You don’t have to look like a champion to become a legend


I was at Pepperdine University last fall visiting my friend Sterling. Earlier that day, she had been telling me about one of her good friends who had been struggling with faith and fear. She invited him to come hang with out with us one night in hopes we would get into a conversation about faith. So, we went out one night and sat on a beautiful hill on campus – with the Malibu fall weather absolutely perfect and the sound of the ocean waves in the background.


As we started to talk, I just began to pray that Holy Spirit would lead the conversation. This guy in particular was one of the smartest guys I have ever had a conversation with. He was just an incredibly intelligent dude, and he was using words that were probably in my vocabulary book at some point in life that I couldn’t remember for the test, and you better believe I can not remember now. Our conversation took a turn when he began to tell his story. He started to share with me how he was deaf for a long portion of his life. An accident had taken place when he was a young boy and it took away his hearing. Recently, he was able to have surgery that allowed him to hear again. He thought this was the answer to his prayer, but when he began to hear the way his voice sounded when he spoke, which sounded a little different than the “normal”, he became very mad God and extremely insecure.


He said every conversation he has, he is afraid of what people are thinking of him and he can’t even live a normal life. His heart was so heavy and the pain he felt was very deep. I asked him why he feels he cannot live a normal life, and he said, “Well it’s really hard when your speech is your weakness.” This answer blew me away, because the whole time we had been having this conversation I had been thinking his words were his strength. I said to him, “What if the thing that the enemy and the world has been throwing in your face and calling your weakness, is the very thing that God intends to create as your weapon of strength? You just have to take authority over it in the name of Jesus. It’s like the cross. A cross that was meant to kill is now our victory.”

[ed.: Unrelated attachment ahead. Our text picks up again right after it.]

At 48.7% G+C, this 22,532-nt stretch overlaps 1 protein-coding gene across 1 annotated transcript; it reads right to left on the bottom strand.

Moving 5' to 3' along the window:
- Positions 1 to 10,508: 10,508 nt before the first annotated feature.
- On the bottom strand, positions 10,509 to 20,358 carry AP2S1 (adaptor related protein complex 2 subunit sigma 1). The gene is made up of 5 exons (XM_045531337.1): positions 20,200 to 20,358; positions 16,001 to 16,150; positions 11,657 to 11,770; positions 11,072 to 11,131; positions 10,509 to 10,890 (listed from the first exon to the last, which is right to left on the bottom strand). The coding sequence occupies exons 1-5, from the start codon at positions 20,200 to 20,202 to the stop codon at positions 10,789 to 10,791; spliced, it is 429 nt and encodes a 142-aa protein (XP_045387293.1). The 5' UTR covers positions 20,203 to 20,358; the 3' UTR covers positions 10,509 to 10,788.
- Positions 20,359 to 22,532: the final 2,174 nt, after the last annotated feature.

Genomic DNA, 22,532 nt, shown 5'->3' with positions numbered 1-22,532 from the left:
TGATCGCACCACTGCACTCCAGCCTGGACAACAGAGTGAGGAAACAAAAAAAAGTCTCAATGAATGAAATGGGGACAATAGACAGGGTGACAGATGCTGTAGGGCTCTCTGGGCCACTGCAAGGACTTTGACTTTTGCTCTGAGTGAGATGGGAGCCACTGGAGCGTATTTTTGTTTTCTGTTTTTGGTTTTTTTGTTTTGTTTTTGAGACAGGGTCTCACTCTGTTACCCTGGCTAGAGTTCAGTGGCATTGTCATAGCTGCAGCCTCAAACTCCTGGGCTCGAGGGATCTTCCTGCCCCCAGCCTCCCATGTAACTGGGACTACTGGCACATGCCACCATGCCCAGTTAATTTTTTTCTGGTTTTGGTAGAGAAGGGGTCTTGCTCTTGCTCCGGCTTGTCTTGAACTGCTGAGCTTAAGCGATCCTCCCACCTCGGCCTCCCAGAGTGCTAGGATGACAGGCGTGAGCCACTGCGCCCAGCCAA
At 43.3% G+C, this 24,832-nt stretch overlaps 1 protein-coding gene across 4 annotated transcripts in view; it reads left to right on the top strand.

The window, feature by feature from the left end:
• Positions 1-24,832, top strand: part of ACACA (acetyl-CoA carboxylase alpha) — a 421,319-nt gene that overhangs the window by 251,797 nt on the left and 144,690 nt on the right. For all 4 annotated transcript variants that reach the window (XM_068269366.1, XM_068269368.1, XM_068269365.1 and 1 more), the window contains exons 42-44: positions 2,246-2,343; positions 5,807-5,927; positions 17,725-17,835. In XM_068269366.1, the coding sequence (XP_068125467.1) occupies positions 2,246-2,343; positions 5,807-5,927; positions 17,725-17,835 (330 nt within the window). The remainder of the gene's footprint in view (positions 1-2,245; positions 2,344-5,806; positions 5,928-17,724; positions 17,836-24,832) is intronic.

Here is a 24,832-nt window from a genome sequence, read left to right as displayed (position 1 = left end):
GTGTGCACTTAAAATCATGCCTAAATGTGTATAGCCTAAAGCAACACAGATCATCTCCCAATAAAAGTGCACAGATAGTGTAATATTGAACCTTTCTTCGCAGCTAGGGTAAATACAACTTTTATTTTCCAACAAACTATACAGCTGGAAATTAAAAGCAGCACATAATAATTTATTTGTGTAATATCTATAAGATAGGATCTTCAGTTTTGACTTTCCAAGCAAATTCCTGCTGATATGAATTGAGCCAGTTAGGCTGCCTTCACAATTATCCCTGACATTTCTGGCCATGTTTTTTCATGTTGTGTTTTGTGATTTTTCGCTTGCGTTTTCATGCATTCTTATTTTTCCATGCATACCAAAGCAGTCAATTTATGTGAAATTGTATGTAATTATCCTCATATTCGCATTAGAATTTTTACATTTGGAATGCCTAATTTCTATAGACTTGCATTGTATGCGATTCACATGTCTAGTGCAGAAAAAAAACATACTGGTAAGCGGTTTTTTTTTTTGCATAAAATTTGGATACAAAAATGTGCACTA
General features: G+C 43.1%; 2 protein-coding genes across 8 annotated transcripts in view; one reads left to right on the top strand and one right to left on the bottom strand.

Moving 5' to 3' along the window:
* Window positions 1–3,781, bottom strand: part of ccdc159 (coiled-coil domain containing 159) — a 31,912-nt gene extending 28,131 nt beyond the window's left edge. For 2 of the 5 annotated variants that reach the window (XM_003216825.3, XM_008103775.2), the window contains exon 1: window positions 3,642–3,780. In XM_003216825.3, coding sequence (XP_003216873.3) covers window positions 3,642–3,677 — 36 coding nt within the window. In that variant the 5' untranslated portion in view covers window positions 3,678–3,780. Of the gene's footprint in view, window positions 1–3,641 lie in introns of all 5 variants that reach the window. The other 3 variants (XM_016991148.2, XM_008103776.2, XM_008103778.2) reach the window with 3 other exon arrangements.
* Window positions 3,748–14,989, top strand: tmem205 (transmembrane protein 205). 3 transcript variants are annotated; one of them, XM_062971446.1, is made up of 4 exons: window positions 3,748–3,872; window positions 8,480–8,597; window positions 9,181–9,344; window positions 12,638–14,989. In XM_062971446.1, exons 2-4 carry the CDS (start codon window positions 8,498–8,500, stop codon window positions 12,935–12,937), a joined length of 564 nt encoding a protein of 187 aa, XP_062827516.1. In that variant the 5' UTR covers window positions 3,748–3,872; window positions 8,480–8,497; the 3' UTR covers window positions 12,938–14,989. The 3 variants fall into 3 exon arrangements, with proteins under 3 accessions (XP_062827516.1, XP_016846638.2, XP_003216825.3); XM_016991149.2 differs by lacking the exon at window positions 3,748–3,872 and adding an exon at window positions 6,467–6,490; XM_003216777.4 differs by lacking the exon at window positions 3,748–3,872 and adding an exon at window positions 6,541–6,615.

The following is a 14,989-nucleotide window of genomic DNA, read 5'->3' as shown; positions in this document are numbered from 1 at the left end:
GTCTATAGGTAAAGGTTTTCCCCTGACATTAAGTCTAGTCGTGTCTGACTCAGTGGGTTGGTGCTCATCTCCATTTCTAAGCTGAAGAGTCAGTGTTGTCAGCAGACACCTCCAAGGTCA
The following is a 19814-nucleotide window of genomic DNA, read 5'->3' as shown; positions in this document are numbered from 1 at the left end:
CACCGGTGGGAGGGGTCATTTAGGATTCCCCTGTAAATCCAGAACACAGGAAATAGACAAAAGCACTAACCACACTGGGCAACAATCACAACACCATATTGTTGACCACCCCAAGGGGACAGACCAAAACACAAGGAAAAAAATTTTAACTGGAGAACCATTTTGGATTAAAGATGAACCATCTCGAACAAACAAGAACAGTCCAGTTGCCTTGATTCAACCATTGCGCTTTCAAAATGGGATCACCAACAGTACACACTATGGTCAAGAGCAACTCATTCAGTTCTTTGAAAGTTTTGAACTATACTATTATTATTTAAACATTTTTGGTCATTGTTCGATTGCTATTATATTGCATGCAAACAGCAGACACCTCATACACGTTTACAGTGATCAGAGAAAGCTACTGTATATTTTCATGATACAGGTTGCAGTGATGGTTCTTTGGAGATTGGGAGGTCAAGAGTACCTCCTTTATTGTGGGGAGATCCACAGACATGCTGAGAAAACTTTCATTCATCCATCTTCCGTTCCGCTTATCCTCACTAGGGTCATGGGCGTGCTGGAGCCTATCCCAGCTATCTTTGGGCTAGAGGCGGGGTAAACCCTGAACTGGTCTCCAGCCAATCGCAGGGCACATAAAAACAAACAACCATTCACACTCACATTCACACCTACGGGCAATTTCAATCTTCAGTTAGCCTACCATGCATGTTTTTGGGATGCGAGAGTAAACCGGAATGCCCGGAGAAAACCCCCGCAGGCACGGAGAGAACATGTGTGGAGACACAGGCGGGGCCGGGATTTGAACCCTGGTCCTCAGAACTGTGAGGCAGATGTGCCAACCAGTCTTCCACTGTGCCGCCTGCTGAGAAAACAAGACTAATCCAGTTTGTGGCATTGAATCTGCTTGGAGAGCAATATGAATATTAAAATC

His next answer was a little shocking. He said, “Sadie you don’t understand. I have literally come to the point that I am an atheist. I’ve just decided that I’m not going to continue to believe in a God I can not see.” I paused for a minute, a little shocked at the reality of how deep this went…but then an interesting thought came to me; “didn’t you say that you have been living in a lot of fear lately?” He replied, “Yes?” I asked him if he knew what the definition of fear was and he could not answer.


The definition of fear is this – an unpleasant emotion caused by the BELIEF that someone or something is dangerous, likely to cause pain, or a threat.


So, fear is literally believing the worst thing is going to happen. I asked him, “Can you see fear, have you heard people make fun of you, have you actually seen the things you are scared of?” He just kind of sat there and thought about that one for a minute. Then he laughed and said, “No. You’re right.” I finished with this, “You have a choice. You can choose to believe in fear, or you can choose to believe in the faith of God. Both things you cannot see. One ends in death and one will end in life. One ends in defeat and one will end in victory. You have a choice to wake up every morning and see your imperfections as a weakness or to see your “imperfections” as what makes you original, and as an opportunity to reflect the glory of God as a strength for the kingdom of heaven.”